The amino acid (Arg) in urinary calculi was evaluated as follows. The calculi were carefully rinsed in saline to remove any contaminations (blood clots, etc). The calculi were dried with filter paper and ground into a powder in an agate mortar. To 0.5 g of the powder, 4.5 mL 90% ethyl alcohol were added, well mixed and left for 10 min to allow the precipitation of proteins and extraction of free amino acids and then centrifuged. The supernatant was evaporated to dryness under vacuum at a temperature not exceeding 55 °C. The residue was re-dissolved in 0.2 mL 10% isopropyl alcohol. The qualitative analysis of the calculi was carried out by the HPLC.

Statistical analysis

Statistical analysis of the data obtained from both the SF patients and from the control group was performed using Student’s t-test to establish the significance of the difference between mean values. All results were expressed as mean ± SEM and the differences were considered significant if P < 0.05.

Dissolution of CaOX concrement: basic theoretical considerations

Human urine is a complicated physiological solution. The physic-chemical formalism of the kinetics of dissolution of kidney stones has been developed, in details, in our papers [14, 15]. One can see that simple formulae can be obtained, describing the effect of complex forming agents (present in the solution at various concentrations) on supersaturation, solubility, and growth velocity of CaOX crystals growing or dissolving in solution, resembling human urine. It can be shown that if we introduce an increasing concentration CArg (e.g. L-arginine) of a Ca2+- binding complex forming agent, having a solubility constant KArg into the solution, a linear dependence between the solubility SArg and CArg for Ca2+ >> C2O42- can be predicted by:

SArg= S (1 + KArgCArg/α’) (1)

where α’ is the α factor in the absence of the complex forming agent “Arg” (here indicating L-arginine).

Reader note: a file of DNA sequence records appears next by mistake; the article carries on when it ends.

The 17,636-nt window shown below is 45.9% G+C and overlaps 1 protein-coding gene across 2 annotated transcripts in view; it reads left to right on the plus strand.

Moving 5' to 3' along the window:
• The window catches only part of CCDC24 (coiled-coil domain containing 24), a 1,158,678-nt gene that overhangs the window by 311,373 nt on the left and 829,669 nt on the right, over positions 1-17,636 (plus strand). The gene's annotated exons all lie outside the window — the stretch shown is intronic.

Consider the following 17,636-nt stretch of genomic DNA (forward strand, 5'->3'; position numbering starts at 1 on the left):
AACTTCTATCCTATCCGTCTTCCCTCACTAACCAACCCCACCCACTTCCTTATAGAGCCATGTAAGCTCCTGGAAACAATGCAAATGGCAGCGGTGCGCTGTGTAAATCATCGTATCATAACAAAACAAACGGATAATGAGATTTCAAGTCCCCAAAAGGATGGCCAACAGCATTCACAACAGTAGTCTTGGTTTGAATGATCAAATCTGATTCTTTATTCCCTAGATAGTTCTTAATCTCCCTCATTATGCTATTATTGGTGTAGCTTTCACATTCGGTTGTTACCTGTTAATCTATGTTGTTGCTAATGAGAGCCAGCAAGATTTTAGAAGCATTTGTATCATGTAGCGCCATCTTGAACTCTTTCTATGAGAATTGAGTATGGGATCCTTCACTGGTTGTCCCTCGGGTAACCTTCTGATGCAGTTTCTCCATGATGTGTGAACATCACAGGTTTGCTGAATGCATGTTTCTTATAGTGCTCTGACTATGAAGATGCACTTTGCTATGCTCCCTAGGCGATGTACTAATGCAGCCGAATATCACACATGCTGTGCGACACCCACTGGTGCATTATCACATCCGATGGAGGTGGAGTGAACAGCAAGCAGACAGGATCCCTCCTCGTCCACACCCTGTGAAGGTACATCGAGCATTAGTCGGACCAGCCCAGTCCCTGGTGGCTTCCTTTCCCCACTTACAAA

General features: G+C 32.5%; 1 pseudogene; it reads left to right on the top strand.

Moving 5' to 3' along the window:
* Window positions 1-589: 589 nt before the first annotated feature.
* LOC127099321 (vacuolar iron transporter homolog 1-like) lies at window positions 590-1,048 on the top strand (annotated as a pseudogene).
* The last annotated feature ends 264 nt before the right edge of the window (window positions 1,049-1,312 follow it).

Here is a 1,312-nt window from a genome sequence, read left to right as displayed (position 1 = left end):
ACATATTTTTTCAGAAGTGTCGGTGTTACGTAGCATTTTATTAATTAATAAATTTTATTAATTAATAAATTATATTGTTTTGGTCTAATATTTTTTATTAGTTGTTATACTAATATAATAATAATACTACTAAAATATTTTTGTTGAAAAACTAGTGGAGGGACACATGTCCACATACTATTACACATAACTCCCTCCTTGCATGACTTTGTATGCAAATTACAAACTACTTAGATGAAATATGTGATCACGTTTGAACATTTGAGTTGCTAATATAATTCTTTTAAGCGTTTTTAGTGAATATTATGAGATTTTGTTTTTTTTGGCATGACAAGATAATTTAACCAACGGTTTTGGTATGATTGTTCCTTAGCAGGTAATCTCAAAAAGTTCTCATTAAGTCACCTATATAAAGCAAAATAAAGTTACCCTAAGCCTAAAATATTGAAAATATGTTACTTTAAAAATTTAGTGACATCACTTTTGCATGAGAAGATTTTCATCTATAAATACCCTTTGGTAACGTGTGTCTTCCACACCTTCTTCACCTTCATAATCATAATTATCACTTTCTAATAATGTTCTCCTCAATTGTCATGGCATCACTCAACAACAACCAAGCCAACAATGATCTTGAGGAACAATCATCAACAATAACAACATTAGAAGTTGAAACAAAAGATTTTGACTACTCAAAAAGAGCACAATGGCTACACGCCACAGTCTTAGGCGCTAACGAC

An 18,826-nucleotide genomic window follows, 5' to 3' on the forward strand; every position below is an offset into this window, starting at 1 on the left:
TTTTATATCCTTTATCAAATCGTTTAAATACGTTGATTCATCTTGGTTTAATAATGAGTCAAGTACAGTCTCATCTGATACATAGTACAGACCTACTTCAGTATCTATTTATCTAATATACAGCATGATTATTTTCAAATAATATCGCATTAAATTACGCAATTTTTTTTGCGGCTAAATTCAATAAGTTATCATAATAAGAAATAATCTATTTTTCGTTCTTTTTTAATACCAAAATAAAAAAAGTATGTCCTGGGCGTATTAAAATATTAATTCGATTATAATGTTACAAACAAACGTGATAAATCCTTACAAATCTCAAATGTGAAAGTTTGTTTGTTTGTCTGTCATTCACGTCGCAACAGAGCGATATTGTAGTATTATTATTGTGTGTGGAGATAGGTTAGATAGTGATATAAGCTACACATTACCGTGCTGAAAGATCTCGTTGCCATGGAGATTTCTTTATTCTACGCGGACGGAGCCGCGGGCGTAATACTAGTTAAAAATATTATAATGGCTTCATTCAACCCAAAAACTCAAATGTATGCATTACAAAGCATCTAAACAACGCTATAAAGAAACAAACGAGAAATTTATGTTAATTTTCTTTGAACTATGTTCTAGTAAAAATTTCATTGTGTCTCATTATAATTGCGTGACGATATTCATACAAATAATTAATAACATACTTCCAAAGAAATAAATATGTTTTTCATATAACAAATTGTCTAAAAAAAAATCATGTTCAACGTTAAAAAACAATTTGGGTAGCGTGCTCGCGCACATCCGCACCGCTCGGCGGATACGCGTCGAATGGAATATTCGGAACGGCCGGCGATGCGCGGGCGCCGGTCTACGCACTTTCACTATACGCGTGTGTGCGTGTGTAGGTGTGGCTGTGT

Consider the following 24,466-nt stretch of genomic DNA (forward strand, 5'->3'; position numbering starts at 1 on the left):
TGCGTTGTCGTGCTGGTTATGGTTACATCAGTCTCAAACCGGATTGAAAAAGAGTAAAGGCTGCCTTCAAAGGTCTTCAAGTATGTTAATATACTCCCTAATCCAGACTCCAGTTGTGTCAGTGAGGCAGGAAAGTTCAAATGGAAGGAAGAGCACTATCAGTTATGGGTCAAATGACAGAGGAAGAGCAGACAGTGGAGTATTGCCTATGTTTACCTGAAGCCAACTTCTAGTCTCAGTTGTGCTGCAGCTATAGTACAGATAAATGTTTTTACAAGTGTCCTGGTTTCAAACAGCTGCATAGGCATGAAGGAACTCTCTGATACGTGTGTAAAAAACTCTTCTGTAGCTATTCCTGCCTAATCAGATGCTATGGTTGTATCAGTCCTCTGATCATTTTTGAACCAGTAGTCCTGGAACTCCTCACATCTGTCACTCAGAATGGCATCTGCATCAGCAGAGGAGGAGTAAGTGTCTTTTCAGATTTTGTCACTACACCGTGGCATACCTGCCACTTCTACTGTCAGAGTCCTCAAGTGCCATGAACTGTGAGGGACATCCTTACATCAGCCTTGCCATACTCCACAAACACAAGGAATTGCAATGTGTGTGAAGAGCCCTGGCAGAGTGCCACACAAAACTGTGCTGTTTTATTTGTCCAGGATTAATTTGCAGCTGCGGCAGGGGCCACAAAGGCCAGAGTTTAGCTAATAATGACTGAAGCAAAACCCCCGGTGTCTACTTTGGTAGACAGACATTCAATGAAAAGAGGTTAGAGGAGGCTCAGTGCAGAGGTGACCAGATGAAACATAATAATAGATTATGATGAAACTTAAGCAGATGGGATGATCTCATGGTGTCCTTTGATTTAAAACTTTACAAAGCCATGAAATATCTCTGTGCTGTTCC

Thus, the dependence of the supersaturation Δμ on CArg for the physiologically significant case Ca2+ >> C2O42- , determining the supersaturation in urine is:

Δμ ≅ Δμo - 1/2ln (KArgCArg/α’) (2)

where Δμo is the supersaturation in respect to the CaOX-precipitation without Arg added.

It is also of interest that in the case of the dissolution of CaOX concrements in the presence of a fixed initial concentration of CaOX (or, which in the case of Ca2+ >> C2O42- is the same, in the presence of constant concentration Co* of oxalic anions) we have to rewrite (1) as follows:

SArg = S (1 + KArgCArg/α’) - Co* (3)

Thus a plot of SArg versus CArg should result in a straight line with a slope of -SKArg/α’, cutting from the ordinate axis a segment SArg (O) = S - Co*. In this way, both SArgand KArg can be determined at a known value of α (according to data in Robertson et al [16], α’ in human urine is approximately 2).

Thus, depending on the concentration CArg, that is, on the sign of Δμ (i.e. Δμ > 0 during growth, Δμ < 0 during dissolution), growth or dissolution of CaOX concrements can be achieved simply by changing the concentration CArg of the Arg added.

Instrumental techniques

The experiments on the kinetics of the dissolution of CaOX renal calculi were performed in Jena glass round bottom flasks thermostated at 25 °C. The volume of the studied solution was 1,000 mL and it was stirred (about 200 rpm) by an electromagnetic stirrer. The Archimedean weight G (t) of the samples of CaOX calculi, put in a platinum net basket and suspended to a torsion balance, was continuously measured with a sensitivity of ± 0.5 mg [14, 15].